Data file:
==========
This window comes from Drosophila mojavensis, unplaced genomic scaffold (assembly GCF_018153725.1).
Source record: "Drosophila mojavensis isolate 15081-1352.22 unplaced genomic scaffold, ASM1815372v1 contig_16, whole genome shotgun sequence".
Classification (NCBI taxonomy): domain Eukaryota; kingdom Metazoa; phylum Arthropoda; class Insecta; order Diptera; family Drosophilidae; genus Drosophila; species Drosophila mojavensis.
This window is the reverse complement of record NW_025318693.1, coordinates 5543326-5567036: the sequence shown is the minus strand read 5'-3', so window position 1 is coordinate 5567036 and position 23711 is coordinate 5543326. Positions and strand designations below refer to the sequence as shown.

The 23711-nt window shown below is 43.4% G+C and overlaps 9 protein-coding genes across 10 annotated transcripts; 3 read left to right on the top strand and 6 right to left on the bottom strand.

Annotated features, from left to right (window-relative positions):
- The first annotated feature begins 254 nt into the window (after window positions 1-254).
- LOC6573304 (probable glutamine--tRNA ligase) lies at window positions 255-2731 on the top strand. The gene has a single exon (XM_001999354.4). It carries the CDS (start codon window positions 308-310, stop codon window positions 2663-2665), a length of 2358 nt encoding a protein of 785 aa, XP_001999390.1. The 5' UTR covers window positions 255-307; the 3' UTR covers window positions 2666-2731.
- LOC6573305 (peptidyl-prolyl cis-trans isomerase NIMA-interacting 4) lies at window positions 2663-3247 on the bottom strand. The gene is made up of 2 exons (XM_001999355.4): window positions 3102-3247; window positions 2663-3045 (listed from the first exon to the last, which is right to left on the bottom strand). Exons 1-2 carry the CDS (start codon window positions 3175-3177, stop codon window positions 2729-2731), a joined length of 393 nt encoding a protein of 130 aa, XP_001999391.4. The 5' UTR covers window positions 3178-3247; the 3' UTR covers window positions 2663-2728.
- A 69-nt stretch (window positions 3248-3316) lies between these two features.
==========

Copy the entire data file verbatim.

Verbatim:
This window comes from Drosophila mojavensis, unplaced genomic scaffold (assembly GCF_018153725.1).
Source record: "Drosophila mojavensis isolate 15081-1352.22 unplaced genomic scaffold, ASM1815372v1 contig_16, whole genome shotgun sequence".
Classification (NCBI taxonomy): domain Eukaryota; kingdom Metazoa; phylum Arthropoda; class Insecta; order Diptera; family Drosophilidae; genus Drosophila; species Drosophila mojavensis.
This window is the reverse complement of record NW_025318693.1, coordinates 5543326-5567036: the sequence shown is the minus strand read 5'-3', so window position 1 is coordinate 5567036 and position 23711 is coordinate 5543326. Positions and strand designations below refer to the sequence as shown.

The 23711-nt window shown below is 43.4% G+C and overlaps 9 protein-coding genes across 10 annotated transcripts; 3 read left to right on the top strand and 6 right to left on the bottom strand.

Annotated features, from left to right (window-relative positions):
- The first annotated feature begins 254 nt into the window (after window positions 1-254).
- LOC6573304 (probable glutamine--tRNA ligase) lies at window positions 255-2731 on the top strand. The gene has a single exon (XM_001999354.4). It carries the CDS (start codon window positions 308-310, stop codon window positions 2663-2665), a length of 2358 nt encoding a protein of 785 aa, XP_001999390.1. The 5' UTR covers window positions 255-307; the 3' UTR covers window positions 2666-2731.
- LOC6573305 (peptidyl-prolyl cis-trans isomerase NIMA-interacting 4) lies at window positions 2663-3247 on the bottom strand. The gene is made up of 2 exons (XM_001999355.4): window positions 3102-3247; window positions 2663-3045 (listed from the first exon to the last, which is right to left on the bottom strand). Exons 1-2 carry the CDS (start codon window positions 3175-3177, stop codon window positions 2729-2731), a joined length of 393 nt encoding a protein of 130 aa, XP_001999391.4. The 5' UTR covers window positions 3178-3247; the 3' UTR covers window positions 2663-2728.
- A 69-nt stretch (window positions 3248-3316) lies between these two features.